It’s the game of the film, folks, no surprises there after reading the name, so what would you expect when picking Fantastic Four: Rise of the Silver Surfer up at your local games store?
Did you love the fighting in the movie, watching Ben smash seven shades out of Dr Doom? Are you expecting a fast-and-frantic ‘beat-’em-up’ fighting game, where you can choose whichever of the four characters you want, even switch between them when you feel like a change, and lay your ninja moves down on the bad guys? If so, stop reading here and go out and buy the game – you’ll love it.
Did you love the sense of adventure that these four close buddies shared, embarking on dangerous but exciting missions, exploring caves (eh?!) and working as a team. If so, be prepared for a lot of looking for buttons to push and the occasional ‘fusion’ attack.
Did you feel your heart race out of pure excitement and anticipation as you watched Jonny ‘flame on!’ and scream into the sky in flames, Susan flicker out of view and sneak into a heavily-guarded laboratory, Ben rush headlong into danger and crush everything in his path, or even Mr Fantastic himself zip madly around a falling superstructure to pin it in place and save the day? Did you just want to be a superhero, put the cool powers to the test and, well, show off? If so, we hope you like your excitement in short, sharp bursts.
Fantastic Four: Rise of the Silver Surfer is a fighting game, pure and very, very simple. You pick a character, get thrown up against successive waves of exceedingly dumb enemies, and duke it out until no-one’s left standing. If, as with the comics and the movies, getting into fights meant that you always had to work closely, collaboratively, as a team to defeat the enemies, co-ordinating your powers for a result, things might not be so bad. As it is, that’s almost never necessary; just punch, punch and punch again.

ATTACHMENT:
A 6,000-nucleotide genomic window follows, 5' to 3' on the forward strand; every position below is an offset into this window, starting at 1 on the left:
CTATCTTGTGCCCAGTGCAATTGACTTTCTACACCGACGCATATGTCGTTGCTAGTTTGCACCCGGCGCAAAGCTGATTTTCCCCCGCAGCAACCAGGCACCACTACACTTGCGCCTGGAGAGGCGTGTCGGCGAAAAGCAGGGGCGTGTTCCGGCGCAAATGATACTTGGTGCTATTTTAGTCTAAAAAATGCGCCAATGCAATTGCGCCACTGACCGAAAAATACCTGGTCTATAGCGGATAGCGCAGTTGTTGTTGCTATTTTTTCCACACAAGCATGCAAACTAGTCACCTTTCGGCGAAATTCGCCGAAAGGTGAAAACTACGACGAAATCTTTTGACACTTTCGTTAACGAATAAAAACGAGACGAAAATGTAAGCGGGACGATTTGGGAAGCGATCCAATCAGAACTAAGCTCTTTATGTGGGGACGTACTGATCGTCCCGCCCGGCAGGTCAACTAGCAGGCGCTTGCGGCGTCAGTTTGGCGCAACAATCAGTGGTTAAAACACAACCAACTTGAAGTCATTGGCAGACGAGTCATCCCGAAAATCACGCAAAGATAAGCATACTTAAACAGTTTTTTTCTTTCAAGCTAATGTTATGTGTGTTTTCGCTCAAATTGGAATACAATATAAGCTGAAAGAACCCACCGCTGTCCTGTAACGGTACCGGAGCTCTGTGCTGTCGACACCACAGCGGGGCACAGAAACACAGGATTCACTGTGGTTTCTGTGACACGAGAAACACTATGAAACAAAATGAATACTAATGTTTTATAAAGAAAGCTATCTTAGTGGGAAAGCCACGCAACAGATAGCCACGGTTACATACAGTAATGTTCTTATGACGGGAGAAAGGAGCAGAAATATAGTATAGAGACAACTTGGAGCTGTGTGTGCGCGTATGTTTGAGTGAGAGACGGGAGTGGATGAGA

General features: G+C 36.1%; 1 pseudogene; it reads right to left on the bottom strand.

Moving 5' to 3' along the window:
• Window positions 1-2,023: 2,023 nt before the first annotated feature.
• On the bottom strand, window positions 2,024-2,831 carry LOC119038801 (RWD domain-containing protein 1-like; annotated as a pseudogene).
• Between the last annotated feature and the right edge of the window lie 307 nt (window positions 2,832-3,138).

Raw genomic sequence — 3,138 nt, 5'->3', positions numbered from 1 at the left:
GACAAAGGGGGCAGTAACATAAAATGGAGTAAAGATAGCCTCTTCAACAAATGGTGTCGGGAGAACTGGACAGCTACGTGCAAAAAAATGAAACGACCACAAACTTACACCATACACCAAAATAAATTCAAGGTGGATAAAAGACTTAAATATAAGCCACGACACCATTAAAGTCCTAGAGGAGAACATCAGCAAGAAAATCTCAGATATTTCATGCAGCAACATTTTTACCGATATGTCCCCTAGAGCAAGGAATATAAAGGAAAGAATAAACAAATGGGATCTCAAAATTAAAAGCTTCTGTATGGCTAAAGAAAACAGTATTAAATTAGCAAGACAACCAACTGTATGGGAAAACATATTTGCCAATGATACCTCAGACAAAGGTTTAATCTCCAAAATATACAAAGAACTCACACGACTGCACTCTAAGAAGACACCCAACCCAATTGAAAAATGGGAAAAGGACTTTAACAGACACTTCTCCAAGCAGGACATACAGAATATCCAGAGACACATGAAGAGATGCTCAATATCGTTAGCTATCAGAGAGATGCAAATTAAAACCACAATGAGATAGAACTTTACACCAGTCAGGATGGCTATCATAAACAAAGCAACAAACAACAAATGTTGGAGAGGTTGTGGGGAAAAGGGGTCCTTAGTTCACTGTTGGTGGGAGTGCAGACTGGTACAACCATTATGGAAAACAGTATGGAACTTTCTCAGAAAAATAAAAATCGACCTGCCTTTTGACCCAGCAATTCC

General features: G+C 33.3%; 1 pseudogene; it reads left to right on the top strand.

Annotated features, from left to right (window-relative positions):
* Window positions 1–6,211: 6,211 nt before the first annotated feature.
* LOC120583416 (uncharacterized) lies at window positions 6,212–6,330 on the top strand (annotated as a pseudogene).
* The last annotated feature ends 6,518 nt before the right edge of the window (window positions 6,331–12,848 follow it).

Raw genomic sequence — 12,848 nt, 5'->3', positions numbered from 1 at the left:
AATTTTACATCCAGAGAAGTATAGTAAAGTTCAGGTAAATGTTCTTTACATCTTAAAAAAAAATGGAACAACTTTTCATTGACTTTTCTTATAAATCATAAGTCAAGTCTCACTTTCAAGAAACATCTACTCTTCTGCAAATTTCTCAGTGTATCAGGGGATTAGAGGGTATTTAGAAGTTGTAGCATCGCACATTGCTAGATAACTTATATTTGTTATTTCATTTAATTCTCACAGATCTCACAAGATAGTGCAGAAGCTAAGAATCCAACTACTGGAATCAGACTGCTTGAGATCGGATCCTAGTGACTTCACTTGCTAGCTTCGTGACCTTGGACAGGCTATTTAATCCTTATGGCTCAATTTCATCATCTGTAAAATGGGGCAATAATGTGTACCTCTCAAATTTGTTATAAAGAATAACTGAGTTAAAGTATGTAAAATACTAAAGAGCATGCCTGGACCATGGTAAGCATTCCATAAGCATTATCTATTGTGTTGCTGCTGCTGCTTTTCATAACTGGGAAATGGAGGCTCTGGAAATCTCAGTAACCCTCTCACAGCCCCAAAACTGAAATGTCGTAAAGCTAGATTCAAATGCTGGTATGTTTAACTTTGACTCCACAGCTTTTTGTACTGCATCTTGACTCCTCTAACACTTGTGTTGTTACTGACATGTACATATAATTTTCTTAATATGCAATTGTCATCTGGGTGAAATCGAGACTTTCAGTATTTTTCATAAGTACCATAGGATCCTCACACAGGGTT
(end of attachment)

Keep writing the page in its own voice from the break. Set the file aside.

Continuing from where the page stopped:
For subject matter so potentially exciting, so COOL, it’s extraordinary then that the game’s designers have introduced a totally artificial (in the sense that it doesn’t exist in the comics, or films) restraint – limited superpower duration. In other words, your superpowers, whichever of the four characters you control, only last for a few seconds, initially, before they automatically cut out and you have to wait for them to ‘recharge’. The time limits effectively get a bit longer as you progress through the game but, essentially, the same design flaw remains throughout.
What a waste! Chances are, the main reason anyone’s going to be picking up a game based on the Fantastic Four – or any superhero come to that – is to live out the fantasy of being that superhero, messing around with the cool abilities and just having fun. So, with this single design decision, all the other superb work on portraying the superpowers of the heroes is undone. Assuming that the main target audience for this game is early to late teens, who have gone to see the movie and now want to relive it for themselves at home and get to control these great characters, this is a missed opportunity that, at best, will make them long for a game that truly does justice to the ‘Four’ but, at worst, may turn them off the gang forever.
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Choose whichever of the four characters you want.
Time limits on the super powers. Successive waves of exceedingly dumb enemies.